On March 8, the U.S. Court of Appeals for the Ninth Circuit held in United States v. Cotterman that officials must have reasonable suspicion of criminal wrongdoing before conducting forensic searches of laptops at the border. TCP, which participated in the case as a “friend of the court,” welcomed the ruling.
“In the digital age, we store so much detailed and highly personal information on our computers and smart phones,” said Sharon Bradford Franklin, senior counsel at TCP. “This decision recognizes the broad scope and extreme sensitivity of that information, and rejects the claim that border officials can conduct intrusive searches of mobile electronic devices without any basis for suspecting criminal wrongdoing. The court refused to let border officials use the powers of modern technology to undermine our Fourth Amendment safeguards.”
The Cotterman case raised the question of whether the historical “border search” exception to the Fourth Amendment’s warrant requirement allows border officials to conduct suspicionless searches of travelers’ electronic devices. In a 9 to 2 decision, the en banc court recognized that “the uniquely sensitive nature of data on electronic devices carries with it a significant expectation of privacy,” and therefore held that in order to conduct a thorough “forensic search” of such devices, officials must be able to demonstrate “reasonable suspicion” of criminal activity. The court found that in this case, officials did in fact have reasonable suspicion to suspect Howard Cotterman of a crime, but it rejected the government’s claim that it was entitled to conduct such thorough searches without any such predicate.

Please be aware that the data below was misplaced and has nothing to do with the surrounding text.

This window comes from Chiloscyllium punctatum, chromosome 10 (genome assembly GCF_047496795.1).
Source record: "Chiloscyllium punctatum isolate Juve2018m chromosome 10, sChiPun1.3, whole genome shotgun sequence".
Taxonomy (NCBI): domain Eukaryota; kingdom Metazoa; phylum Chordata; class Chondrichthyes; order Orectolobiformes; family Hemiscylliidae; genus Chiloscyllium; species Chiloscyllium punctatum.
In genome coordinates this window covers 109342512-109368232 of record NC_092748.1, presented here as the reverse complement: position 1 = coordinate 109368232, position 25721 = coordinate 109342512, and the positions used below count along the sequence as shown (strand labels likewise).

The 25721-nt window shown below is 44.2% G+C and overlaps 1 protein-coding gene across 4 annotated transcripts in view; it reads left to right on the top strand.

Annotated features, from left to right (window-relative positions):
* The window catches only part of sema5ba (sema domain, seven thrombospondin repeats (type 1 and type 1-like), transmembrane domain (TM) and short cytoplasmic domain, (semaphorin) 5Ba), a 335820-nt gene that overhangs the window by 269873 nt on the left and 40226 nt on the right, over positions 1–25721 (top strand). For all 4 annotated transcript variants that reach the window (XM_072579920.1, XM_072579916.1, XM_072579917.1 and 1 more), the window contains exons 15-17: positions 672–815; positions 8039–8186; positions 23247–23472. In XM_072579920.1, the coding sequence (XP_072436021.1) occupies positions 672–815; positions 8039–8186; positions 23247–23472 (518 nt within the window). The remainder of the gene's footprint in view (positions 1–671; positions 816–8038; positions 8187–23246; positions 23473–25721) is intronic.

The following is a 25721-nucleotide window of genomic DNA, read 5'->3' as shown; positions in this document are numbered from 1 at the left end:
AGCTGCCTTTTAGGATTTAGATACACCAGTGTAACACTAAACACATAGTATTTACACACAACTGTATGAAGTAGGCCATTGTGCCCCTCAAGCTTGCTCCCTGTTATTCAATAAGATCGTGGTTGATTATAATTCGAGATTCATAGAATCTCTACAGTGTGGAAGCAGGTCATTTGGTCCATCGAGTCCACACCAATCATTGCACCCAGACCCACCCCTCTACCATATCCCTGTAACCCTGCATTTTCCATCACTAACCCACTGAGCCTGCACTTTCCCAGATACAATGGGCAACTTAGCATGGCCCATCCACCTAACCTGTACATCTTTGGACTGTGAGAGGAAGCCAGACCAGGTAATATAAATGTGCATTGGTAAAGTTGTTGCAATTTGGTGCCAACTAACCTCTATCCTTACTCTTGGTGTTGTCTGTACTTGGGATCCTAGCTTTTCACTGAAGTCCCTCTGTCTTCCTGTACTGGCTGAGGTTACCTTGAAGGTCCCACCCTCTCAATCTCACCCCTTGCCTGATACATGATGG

TCP filed an amicus brief in Cotterman and participated in the oral argument in order to highlight the constitutional issues raised by the case. Earlier, in May 2011, TCP’s Liberty and Security Committee issued a report concluding that suspicionless border searches raise constitutional concerns and urged the Department of Homeland Security to discontinue their use.